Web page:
(November 23, 2010) — A new report by one of the world’s largest reinsurance companies has shown that in today’s turbulent economic and regulatory landscape, investment performance has become a primary concern for many insurers as low investment returns threaten to drag on profits.
“Insurers can and will make up for most of the decrease in investment returns through more disciplined underwriting and by charging higher premiums,” David Laster, one of the authors of the new study published by Swiss Re, told aiCIO. “Our key point is that if regulation inhibits insurers’ ability to invest effectively, consumers and businesses will need to pay higher premiums as a result – and some will ultimately go uninsured, which is not a good outcome.”
The report by Swiss Re, titled “Insurance Investment in a Challenging Global Environment,” found that more stringent regulatory standards are lowering investment returns. The challenging environment is of particular importance to the insurance industry, one of the largest investors in financial assets with nearly $23 trillion of assets as of the end of 2009, according to Swiss Re. The firm noted that the four largest national markets – US, Japan, UK, and France – hold more than $14 trillion, or roughly 60% of world insurance assets.
According to Laster, an overly conservative investment approach by insurance firms, which rely heavily on government and highly-rated corporate bonds, would hamper the future investment returns of insurers, particularly since bond yields are at historic lows “that may persist until the global economy truly recovers.” Furthermore, the report found that the economic downturn has served as a catalyst for tighter regulatory standards, such as mark-to-market accounting and heightened risk charges on certain asset classes, which could likely become too restrictive and could result in insurers increasingly turning to low-risk, low-return assets. Swiss Re warned that new rules, such as Solvency 2 rules that aim to set common standards for European insurers, could discourage such firms from investing in certain sectors.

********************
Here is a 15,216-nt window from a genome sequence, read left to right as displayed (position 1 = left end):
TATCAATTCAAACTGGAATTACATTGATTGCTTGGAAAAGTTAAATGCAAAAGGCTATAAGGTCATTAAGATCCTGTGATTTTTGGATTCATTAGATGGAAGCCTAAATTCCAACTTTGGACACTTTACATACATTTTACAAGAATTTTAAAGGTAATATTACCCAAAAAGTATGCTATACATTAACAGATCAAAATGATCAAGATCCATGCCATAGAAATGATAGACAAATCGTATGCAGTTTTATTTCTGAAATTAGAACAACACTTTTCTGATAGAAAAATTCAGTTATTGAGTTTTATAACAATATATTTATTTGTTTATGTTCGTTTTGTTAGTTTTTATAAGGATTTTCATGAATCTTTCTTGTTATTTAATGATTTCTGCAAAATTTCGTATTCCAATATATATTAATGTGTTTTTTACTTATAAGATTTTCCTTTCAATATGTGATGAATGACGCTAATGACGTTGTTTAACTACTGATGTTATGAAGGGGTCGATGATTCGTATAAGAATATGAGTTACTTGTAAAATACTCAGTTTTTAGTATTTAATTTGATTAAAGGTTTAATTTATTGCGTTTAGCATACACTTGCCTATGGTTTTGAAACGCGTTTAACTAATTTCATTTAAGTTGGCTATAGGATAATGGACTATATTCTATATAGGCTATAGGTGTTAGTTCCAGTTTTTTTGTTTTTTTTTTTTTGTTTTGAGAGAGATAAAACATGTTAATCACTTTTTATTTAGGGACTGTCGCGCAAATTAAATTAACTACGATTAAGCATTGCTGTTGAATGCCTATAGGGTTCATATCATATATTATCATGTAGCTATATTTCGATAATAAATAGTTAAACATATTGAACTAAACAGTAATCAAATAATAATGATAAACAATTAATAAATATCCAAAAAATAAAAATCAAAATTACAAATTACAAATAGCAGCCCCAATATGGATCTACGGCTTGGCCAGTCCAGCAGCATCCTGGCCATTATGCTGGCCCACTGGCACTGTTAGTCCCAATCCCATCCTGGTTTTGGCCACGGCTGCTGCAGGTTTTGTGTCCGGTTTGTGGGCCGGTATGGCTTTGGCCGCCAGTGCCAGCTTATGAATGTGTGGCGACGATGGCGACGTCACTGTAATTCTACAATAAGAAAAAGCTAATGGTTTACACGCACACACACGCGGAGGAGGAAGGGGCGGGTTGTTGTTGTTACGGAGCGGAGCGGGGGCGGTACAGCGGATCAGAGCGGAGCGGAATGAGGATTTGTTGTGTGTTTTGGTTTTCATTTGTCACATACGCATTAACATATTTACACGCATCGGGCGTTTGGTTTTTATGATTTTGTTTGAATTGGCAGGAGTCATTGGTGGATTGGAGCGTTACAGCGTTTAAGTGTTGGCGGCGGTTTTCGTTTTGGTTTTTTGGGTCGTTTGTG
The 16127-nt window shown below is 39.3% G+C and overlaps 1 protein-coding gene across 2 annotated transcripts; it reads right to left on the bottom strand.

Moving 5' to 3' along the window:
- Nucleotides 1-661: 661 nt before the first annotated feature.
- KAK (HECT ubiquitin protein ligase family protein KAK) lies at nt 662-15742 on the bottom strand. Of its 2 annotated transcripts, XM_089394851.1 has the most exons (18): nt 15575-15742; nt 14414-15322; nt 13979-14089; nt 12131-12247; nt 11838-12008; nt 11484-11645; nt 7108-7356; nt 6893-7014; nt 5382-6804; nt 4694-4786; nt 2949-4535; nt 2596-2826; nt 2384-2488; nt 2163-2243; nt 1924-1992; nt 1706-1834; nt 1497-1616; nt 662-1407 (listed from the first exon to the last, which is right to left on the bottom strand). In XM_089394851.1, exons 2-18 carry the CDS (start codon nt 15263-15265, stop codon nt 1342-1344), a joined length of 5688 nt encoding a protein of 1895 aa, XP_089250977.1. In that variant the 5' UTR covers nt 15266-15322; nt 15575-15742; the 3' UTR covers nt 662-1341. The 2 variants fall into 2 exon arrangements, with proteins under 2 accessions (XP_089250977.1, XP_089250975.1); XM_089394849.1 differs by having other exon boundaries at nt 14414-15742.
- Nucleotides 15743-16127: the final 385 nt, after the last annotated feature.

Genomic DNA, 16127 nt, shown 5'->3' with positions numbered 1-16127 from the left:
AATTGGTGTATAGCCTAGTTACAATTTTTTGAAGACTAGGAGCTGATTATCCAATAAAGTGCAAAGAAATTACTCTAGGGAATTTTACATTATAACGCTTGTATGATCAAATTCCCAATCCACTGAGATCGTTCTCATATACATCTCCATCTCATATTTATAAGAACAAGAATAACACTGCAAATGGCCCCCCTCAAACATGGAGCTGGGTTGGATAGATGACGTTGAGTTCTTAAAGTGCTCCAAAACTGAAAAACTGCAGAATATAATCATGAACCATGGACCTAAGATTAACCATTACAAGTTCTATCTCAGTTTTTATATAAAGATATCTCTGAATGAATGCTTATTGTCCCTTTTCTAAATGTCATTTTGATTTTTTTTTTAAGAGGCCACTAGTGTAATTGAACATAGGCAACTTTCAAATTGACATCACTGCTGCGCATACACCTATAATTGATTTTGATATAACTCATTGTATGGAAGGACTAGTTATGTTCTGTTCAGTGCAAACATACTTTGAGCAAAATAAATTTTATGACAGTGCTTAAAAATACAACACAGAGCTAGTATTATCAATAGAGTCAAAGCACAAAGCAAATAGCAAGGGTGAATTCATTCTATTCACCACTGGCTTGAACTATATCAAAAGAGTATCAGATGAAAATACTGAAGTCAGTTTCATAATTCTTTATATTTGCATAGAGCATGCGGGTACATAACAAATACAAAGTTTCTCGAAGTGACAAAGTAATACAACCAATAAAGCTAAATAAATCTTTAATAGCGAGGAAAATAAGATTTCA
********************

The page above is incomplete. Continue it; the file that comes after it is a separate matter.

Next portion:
“By making some allocations to additional asset classes, such as emerging market equities and real estate, insurers can build portfolios that earn higher expected returns at no additional risk,” Raymond Yeung, one of the study’s co-authors, noted in a statement. “Any unnecessary restrictions on their ability to do so can compromise their investment performance and their ability to achieve the risk-return profile that best serves the needs of policyholders and shareholders.”
Additionally, the report found that the financial crisis has changed the behavior of many insurance asset managers, with an increasing number of insurers turning to third party asset managers for managing at least part of their portfolios.
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